Last updated on October 11th, 2017
Getting to Estoril and Cascais
Within a half hour commuter train ride from central Lisbon (Cais de Soudre), lie the beaches of Estoril and Cascais. This world famous strip of beaches is popular with Lisboans and royalties. Here you will see the casino, and the bare all ladies and lords. The train (Linha de Cascais) drops you right off at the beach at Estoril.
Since it is just a short and cheap train ride (around 2 euros), it gets crowded on the weekends and during the holidays. No need to hurry, trains run every 20 minutes or so. Who knows you might meet some nice people on the train. All in sandals and shorts with beach umbrellas and kids in tow. The glamourous types also take the train since it is very convenient.
Today we will not gamble our hard borrowed money away in Estoril’s casino, instead head straight for the beach (just follow the crowd, they usually know which way the ocean is).
Three hundred meters right on the promenade is Jonas Bar, a great Brazilian restaurant and café. It’s been around a while but their website is still mainly in Portuguese and still mainly under construction. They have a nifty 360 app that kinda makes us dizzy but gives you a good feel of what to expect.
Chill out here, have a freshly squeezed juice (or a pitcher of beer) while listening to some samba tunes. The fare is good and simple, finger foods, pasties, salads and burgers if you have an appetite. Ice cream and grease if you are big hungry after a swim.
It’s a relaxing view on the beach and you may want to watch the sunset as the bar closes at 8 pm.
Estoril is not the place to swim. Sure plenty of people on the beach. Estoril is still a bit too crowded for Pedrito’s taste. It’s worth a detour just to stare at the boobs and buns baking in the sun. It’s still at times a tasteless meat market.
A Stroll to Cascais
Move on leisurely towards Cascais for a swim at the beach. We recommend the beaches of Cascais because they still have the European Blue Flag label for environmental quality. Estoril loses its label on and off, probably too busy with Formula one (they actually can host only the lower formulas) to bother with water quality.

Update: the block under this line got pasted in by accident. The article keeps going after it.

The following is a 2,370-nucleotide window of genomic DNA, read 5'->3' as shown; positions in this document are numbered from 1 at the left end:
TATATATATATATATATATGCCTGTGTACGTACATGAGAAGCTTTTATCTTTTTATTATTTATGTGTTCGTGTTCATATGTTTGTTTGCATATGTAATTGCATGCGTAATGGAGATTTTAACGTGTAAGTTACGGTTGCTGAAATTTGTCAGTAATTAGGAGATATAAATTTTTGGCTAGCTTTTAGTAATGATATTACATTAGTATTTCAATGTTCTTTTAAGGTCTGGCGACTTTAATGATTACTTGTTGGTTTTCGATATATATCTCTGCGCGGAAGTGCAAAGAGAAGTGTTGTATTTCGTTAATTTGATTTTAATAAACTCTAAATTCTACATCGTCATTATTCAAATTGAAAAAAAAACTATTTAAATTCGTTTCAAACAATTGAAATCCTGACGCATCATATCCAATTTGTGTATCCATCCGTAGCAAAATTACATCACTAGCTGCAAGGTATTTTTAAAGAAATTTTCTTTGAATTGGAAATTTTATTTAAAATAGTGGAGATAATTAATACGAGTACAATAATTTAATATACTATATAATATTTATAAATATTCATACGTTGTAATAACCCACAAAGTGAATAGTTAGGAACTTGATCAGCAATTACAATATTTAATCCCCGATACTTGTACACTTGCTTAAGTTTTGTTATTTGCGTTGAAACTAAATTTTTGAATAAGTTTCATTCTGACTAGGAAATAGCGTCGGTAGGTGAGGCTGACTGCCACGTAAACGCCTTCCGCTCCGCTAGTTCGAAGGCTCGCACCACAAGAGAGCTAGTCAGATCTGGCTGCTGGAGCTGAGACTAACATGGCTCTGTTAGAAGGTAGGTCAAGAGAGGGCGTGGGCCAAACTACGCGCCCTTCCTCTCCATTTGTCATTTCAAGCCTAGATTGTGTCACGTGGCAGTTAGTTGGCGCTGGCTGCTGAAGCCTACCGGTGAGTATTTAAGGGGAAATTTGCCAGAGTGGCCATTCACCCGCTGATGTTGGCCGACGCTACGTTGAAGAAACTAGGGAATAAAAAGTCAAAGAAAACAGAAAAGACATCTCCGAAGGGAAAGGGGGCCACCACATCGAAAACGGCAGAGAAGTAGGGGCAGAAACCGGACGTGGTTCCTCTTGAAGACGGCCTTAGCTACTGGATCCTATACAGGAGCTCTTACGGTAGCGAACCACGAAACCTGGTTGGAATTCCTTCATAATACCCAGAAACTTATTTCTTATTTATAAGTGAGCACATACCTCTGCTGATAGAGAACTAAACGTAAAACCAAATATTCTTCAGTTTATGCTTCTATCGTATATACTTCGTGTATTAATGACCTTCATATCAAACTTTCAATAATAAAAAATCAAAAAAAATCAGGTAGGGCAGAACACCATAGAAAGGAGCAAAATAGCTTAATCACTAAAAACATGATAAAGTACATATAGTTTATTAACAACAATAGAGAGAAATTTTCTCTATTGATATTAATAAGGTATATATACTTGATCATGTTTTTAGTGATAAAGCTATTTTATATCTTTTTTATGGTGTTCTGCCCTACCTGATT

Pedrito and Chum don’t like swimming in fecal matter, so Cascais it is. Besides the beaches of Cascais have been awarded accolades for sustainability and accessibility. They have inflatable wheelchairs so that everyone can dip their toes in the blue water.
Praia da Duquesa is the urban beach of Cascais and is very good for little ones. It features the usual bars, restaurants, lifeguards, and is relatively sheltered for some casual splashing. Praia da Conceição is just down the road and will do just fine as well.
Later in the afternoon, leisurely drift from Praia de Cascais to the town itself for some Frango no Churrasco (roast chicken). There are plenty of sidewalk restaurants to choose from on the main road leading to the little fishing harbour.
Cascais yacht marina is much larger than its fishing harbour, but it’s roots are in the little boats bobbing on the waters, sometimes brimming with fresh sardines. The Citadel of Cascais and a wander around the cobbled streets will get your fill of history.
Relax at one of the casual restaurants with a view of the waves. It’s close to heaven as you enjoy with your fingers chicken with a bit of lemon, and a drink with a view on a beautiful sea. The colours are real, you’re not dreaming. Welcome to Portugal!
Bored? Check out our posts on activities and things to do in Lisbon.